Amy E. Pope, Lawlessness Breeds Lawlessness: A Case for Applying the Fourth Amendment to Extraterritorial Searches

65 Fla. L Rev. 1917 (2013) |

It is a priority of the United States to

[h]elp partner countries strengthen governance and transparency, break the corruptive power of transnational criminal networks, and sever state–crime alliances. The United States needs willing, reliable and capable partners to combat the corruption and instability generated by TOC  [Transnational Organized Crime] and related threats to governance. We will help international partners develop the sustainable capacities necessary to defeat transnational threats; strengthen legitimate and effective public safety, security, and justice institutions; and promote universal values. We will also seek to sever the powerful strategic alliances that form between TOC and states, including those between TOC networks and foreign intelligence services.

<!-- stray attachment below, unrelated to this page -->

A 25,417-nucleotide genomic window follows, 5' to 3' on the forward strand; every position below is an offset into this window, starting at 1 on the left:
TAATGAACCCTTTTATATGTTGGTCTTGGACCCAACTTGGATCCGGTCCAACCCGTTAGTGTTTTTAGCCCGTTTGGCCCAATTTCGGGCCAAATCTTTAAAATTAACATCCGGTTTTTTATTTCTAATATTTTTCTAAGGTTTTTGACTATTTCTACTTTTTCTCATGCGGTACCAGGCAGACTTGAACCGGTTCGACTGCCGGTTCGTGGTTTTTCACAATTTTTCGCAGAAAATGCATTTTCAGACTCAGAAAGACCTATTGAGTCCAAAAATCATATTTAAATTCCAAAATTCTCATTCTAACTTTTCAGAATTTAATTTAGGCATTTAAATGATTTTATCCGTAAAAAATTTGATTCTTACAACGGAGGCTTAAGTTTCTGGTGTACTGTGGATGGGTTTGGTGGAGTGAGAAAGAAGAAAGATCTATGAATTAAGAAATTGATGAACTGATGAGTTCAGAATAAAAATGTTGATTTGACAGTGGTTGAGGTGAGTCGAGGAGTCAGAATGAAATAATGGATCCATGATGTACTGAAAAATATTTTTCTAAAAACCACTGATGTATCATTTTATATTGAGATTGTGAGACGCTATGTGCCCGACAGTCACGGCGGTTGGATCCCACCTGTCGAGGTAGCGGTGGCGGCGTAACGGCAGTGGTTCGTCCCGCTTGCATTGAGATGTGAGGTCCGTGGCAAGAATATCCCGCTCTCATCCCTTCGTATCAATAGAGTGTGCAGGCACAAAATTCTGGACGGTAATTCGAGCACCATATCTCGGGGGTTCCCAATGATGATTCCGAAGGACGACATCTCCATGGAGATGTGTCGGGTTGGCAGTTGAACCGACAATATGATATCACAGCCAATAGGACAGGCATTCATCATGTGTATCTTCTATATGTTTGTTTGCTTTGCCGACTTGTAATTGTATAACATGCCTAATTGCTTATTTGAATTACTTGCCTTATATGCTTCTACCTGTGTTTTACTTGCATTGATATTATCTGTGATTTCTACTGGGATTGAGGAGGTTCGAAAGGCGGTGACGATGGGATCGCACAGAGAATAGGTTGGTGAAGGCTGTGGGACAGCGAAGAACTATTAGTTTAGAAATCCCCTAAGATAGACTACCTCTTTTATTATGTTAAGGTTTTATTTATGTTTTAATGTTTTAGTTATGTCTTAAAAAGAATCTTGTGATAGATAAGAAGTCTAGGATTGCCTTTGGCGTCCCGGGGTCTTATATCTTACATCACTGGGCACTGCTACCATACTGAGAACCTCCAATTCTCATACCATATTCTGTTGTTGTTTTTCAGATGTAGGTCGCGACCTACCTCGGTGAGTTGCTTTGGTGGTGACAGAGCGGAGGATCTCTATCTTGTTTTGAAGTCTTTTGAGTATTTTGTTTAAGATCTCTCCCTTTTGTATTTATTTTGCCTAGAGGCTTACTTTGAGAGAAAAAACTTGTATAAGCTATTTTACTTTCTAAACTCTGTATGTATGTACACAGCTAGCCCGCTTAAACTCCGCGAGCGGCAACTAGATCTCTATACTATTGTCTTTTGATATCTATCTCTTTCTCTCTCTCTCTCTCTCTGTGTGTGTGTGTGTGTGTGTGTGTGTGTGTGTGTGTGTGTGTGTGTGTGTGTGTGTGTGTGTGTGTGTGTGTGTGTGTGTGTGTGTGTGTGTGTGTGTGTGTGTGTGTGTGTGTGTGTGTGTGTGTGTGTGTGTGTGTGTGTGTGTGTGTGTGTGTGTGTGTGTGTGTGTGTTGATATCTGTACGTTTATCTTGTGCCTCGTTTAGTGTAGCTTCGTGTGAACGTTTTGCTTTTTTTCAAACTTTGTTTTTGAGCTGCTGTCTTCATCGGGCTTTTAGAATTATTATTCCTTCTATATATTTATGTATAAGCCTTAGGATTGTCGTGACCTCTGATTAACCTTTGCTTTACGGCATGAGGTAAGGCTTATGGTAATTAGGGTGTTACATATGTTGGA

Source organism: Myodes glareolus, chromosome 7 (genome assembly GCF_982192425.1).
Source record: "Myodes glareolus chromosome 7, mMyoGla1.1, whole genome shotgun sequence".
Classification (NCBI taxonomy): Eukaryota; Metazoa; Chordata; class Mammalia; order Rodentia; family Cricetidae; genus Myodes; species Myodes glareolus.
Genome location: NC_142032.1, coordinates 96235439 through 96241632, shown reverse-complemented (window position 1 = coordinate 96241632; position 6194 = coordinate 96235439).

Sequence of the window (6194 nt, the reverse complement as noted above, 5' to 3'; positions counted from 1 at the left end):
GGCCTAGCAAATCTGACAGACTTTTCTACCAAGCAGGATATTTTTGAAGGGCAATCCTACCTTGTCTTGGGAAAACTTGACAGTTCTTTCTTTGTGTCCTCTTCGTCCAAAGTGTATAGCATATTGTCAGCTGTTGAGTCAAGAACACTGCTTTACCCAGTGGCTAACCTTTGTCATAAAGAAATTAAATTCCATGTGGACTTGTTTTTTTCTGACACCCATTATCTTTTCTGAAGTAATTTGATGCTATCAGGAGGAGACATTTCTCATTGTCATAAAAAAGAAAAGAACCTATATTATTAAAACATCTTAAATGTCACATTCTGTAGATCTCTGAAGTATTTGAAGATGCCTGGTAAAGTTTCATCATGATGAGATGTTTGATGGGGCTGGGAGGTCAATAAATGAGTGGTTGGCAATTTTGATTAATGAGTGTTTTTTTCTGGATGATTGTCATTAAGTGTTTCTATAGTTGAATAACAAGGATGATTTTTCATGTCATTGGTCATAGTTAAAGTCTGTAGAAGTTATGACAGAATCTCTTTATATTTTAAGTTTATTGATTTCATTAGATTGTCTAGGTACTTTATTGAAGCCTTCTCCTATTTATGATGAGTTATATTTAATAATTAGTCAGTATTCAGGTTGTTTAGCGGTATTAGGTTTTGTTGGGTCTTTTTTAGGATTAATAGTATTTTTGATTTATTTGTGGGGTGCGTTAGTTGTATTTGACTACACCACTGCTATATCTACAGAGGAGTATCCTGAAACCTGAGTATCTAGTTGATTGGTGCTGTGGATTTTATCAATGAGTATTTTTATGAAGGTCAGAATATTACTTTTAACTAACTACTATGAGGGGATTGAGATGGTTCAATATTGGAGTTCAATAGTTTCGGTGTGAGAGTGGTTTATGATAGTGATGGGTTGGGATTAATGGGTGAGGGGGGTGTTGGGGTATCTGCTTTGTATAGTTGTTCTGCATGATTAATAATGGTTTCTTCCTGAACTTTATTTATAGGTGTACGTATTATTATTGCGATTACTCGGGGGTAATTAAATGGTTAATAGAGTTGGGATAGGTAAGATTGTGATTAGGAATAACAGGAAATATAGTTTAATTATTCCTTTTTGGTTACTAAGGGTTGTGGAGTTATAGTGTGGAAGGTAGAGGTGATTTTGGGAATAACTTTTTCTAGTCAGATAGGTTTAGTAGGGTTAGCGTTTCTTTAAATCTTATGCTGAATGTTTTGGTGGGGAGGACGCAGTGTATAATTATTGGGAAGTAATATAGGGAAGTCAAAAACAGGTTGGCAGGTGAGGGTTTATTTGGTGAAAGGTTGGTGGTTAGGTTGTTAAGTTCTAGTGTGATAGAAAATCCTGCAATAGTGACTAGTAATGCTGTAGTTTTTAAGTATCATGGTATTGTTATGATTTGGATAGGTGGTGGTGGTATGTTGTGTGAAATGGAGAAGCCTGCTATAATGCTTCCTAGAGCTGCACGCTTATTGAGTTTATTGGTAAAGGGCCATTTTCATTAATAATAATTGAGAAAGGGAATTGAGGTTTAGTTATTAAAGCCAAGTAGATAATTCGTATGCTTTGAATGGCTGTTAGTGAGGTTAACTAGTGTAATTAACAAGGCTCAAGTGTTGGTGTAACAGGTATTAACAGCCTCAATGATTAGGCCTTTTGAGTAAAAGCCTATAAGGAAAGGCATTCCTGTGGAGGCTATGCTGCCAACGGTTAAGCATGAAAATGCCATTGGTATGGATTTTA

This official statement of the U.S. government’s strategy toward transnational organized crime recognizes a developing phenomenon: the maturation of criminal networks that increasingly know no boundaries. From narcotics trafficking to money laundering to human smuggling and cybercrime, increasingly sophisticated criminal organizations transcend national frontiers effortlessly, destabilize business and state infrastructures, and leave countless victims in their wake. If nation–states are to keep pace with criminal networks, they must transcend their own frontiers. The more individual nations—particularly smaller countries in the immediate path of these criminal networks—are boxed in by fixed notions of sovereignty, the more they stand to lose. Sophisticated criminals do not hesitate to cross boundaries, build transborder alliances, or nimbly change their patterns in response to law enforcement efforts. If nations cannot keep up, the criminal networks will (and do) run circles around them.

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